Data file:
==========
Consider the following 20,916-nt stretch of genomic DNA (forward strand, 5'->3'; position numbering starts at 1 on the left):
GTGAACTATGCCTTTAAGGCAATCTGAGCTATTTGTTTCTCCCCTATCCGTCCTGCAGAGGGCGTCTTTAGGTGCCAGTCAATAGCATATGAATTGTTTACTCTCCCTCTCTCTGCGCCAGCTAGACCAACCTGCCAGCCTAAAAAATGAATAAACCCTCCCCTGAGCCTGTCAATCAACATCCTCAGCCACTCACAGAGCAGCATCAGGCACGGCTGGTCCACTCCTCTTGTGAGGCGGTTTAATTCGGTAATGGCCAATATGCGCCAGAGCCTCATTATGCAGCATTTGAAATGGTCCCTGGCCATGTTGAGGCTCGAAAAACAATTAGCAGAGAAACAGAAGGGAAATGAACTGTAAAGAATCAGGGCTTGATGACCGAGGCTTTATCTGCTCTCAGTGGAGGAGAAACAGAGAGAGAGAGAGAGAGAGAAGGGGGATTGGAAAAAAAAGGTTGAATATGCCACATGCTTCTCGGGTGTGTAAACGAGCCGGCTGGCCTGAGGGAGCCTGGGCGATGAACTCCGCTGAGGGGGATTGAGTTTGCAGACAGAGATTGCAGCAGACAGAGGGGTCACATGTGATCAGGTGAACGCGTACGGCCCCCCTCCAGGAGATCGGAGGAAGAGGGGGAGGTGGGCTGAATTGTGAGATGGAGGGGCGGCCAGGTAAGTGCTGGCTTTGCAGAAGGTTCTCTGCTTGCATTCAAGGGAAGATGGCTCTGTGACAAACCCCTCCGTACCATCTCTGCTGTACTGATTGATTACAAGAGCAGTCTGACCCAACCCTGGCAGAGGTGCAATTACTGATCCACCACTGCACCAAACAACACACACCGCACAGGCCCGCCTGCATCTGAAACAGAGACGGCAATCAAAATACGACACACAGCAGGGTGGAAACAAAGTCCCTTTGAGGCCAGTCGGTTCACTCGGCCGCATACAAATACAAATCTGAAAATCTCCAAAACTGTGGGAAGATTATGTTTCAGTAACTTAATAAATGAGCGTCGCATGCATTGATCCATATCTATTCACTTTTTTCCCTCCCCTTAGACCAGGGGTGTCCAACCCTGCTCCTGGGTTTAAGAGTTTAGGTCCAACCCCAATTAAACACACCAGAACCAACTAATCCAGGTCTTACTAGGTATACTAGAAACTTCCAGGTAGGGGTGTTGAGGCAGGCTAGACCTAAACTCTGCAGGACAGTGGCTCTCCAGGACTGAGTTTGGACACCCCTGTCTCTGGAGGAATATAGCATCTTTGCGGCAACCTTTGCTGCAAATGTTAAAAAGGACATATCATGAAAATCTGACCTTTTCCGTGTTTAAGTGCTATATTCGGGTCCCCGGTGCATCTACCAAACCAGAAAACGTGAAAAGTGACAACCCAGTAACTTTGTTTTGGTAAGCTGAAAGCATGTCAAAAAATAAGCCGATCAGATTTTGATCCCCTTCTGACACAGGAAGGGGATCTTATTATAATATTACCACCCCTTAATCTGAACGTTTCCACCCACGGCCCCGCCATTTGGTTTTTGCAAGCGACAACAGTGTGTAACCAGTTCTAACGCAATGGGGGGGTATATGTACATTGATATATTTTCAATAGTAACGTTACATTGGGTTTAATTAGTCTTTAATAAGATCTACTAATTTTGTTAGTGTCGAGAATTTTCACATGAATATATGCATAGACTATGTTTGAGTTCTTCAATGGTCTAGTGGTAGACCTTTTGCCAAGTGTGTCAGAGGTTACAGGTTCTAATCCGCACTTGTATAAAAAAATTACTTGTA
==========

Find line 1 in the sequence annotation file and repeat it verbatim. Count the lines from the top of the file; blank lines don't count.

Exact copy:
Consider the following 20,916-nt stretch of genomic DNA (forward strand, 5'->3'; position numbering starts at 1 on the left):